Smart Systems

What is a smart system?

If we want to understand how smart systems work, we don’t necessarily have to think technologically. One smart system we are all familiar with is humans themselves. But how do smart systems work in the technological sense? We explain.

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What is a smart system?

If we want to understand how smart systems work, we don’t necessarily have to think technologically. After all, one smart system we are all familiar with is the human being itself. We humans pick up environmental signals through our senses (hearing, smelling, tasting, feeling). Nerve pathways transmit this information to the brain. The brain processes and evaluates the information, taking our experiences into account.  On this basis, it makes complex decisions on how to act and sends corresponding impulses to the muscles of our body.

A smart system in the technological sense reproduces this process. How exactly it makes automated decisions and which components interact with each other is shown in diagrams 1 and 2.

The basic components of a smart system.

The basic components of a smart system and their functions.

The start: signal acquisition (sensor technology)

Smart systems describe, diagnose and qualify a complex environmental situation based on data. In most cases, data acquisition takes place via sensors. A sensor – just like the human sensory organs – is capable of detecting signals of different types. The most commonly detected signals include temperature, humidity, sound, acceleration, rotation rate, and composition. Because the situations to be detected are often very complex, signals from different sensors are usually detected in one system (multi-sensor).
The sensors convert the specific signals into electrical measurement signals, which in turn form the basis for the system’s analysis and decision to act.

The objective: The action (actuators)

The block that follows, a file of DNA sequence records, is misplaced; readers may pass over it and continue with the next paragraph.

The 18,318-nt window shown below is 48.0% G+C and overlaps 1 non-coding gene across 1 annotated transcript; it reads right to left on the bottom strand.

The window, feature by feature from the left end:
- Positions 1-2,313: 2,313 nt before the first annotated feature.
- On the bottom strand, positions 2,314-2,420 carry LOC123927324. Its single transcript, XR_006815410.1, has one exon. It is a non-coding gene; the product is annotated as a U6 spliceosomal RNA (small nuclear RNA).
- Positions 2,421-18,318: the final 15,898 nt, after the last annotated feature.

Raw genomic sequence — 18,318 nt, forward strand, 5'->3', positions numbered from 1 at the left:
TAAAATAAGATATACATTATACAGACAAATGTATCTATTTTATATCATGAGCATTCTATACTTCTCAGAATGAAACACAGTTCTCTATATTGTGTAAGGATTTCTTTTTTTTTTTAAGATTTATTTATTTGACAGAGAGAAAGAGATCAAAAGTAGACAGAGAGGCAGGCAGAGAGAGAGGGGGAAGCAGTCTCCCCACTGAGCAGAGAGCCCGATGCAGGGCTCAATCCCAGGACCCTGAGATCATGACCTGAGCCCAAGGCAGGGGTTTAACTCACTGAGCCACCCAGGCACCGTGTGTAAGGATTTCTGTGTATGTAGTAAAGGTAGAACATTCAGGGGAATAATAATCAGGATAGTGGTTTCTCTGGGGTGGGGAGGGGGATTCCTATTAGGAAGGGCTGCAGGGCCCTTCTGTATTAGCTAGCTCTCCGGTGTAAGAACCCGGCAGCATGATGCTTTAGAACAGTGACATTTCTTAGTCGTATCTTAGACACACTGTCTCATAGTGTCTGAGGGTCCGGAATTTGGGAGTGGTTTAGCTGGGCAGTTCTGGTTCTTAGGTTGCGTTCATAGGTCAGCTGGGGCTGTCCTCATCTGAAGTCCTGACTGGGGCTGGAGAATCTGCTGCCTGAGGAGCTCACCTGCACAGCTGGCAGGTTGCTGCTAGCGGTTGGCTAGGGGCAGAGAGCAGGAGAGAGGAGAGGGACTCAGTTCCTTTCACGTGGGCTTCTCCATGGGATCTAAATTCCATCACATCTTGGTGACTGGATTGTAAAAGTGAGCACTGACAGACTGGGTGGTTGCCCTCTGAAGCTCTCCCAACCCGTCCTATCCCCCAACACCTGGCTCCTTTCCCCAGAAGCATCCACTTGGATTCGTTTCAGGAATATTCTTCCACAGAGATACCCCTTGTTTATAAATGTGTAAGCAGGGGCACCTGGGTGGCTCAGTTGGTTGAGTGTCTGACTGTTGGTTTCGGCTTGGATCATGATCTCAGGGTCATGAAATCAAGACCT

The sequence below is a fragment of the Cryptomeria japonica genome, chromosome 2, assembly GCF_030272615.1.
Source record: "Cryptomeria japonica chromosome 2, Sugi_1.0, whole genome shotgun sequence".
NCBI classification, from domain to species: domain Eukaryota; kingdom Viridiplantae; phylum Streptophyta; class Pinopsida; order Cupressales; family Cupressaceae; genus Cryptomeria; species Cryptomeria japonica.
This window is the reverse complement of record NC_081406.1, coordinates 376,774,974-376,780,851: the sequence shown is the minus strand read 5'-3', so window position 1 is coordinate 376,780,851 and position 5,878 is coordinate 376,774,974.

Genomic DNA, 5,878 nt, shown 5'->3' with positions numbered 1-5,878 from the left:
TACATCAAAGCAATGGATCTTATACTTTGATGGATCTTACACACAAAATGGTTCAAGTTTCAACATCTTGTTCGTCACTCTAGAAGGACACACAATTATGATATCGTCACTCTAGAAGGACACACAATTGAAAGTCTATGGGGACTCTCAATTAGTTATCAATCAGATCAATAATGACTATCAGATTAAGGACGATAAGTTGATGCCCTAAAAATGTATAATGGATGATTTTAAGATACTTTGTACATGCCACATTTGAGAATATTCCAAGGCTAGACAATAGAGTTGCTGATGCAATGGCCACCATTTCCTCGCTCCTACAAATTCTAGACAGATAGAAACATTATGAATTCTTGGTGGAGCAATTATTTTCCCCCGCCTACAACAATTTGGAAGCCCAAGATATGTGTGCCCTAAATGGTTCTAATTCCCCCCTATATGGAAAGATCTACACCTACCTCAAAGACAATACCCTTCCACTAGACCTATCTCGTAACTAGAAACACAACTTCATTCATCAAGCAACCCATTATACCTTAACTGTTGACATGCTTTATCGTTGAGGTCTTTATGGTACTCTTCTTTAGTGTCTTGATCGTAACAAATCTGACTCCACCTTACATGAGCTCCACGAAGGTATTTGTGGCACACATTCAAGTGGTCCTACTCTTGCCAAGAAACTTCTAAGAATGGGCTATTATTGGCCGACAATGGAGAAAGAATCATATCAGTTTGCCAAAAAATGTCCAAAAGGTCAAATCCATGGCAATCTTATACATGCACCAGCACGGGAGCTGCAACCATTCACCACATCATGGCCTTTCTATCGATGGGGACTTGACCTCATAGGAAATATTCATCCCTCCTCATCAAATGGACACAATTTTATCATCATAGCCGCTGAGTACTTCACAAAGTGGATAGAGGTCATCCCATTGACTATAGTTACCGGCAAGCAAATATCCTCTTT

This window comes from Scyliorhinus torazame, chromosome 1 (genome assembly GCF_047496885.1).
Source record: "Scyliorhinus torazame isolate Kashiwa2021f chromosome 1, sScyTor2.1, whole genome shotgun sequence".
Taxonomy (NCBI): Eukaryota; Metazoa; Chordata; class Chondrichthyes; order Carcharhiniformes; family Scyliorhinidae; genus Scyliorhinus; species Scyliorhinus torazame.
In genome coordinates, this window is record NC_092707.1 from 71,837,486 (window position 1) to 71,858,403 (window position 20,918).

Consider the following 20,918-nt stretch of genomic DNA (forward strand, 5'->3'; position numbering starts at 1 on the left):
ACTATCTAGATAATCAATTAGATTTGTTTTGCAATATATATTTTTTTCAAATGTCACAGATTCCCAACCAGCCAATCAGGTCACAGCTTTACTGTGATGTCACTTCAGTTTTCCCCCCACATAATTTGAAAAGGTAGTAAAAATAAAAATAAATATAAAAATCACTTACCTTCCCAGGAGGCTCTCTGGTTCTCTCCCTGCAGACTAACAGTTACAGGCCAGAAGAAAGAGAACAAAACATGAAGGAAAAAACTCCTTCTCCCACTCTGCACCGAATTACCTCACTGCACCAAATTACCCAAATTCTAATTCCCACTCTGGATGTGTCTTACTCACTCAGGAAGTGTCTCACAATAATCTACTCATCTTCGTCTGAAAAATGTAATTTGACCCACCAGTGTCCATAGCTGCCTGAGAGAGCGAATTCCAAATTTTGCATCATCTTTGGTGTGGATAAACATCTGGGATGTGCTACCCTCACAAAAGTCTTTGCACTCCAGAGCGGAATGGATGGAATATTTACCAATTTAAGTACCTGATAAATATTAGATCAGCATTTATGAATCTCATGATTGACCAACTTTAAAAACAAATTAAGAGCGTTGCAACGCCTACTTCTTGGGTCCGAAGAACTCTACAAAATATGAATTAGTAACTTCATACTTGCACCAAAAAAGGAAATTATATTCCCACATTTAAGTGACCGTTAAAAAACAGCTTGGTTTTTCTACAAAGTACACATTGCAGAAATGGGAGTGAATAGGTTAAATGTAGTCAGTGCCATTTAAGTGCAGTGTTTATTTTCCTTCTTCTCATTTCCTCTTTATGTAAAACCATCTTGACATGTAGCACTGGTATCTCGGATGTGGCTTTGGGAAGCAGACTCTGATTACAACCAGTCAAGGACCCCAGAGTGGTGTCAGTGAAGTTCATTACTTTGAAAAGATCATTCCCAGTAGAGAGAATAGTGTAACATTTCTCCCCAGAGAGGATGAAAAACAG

Actuators are components that trigger or perform actions based on data analysis. Specifically, they convert electrical drive energy into mechanical work – just as electrical impulses do in human muscles. Actuators are triggered with a corresponding target function, e.g. switching lights on and off or controlling machines. In simple terms, this makes them the interface between the smart system and the real world.
In addition to triggering actions, it is also possible for special actuators to collect and deliver data for a comprehensive understanding of the situation, e.g. from ultrasound or acoustic signals.

The core of a smart system: data processing, knowledge storage and artificial intelligence.

The reason why we talk about “smart” systems today is because of the way they handle the information they acquire. This is because the information-processing processes are increasingly similar to those in the human brain. Through the use of artificial intelligence (AI) and machine learning algorithms, smart systems have the potential to recognize complex facts even faster and better than humans themselves.
To achieve this, the processing of measurement data is a crucial prerequisite. In this context, data processing encompasses the various processes of data analysis – from data preprocessing, data transmission and calculation of variables to comparison with threshold and limit values. In this process, known correlations, algorithms, rules and data for decision-making are used, which are stored in a knowledge store or database. This database also collects sensor data, historical data, or user information that can also be accessed in the decision-making process.
Depending on the application, data analysis is increasingly possible using artificial intelligence methods. AI helps the system to learn, to recognize complex relationships, to make predictions and to continuously improve its decisions and actions.
Only smart systems are thus able to describe, diagnose and qualify their environment in a given complex situation, make predictions or decisions and take appropriate actions.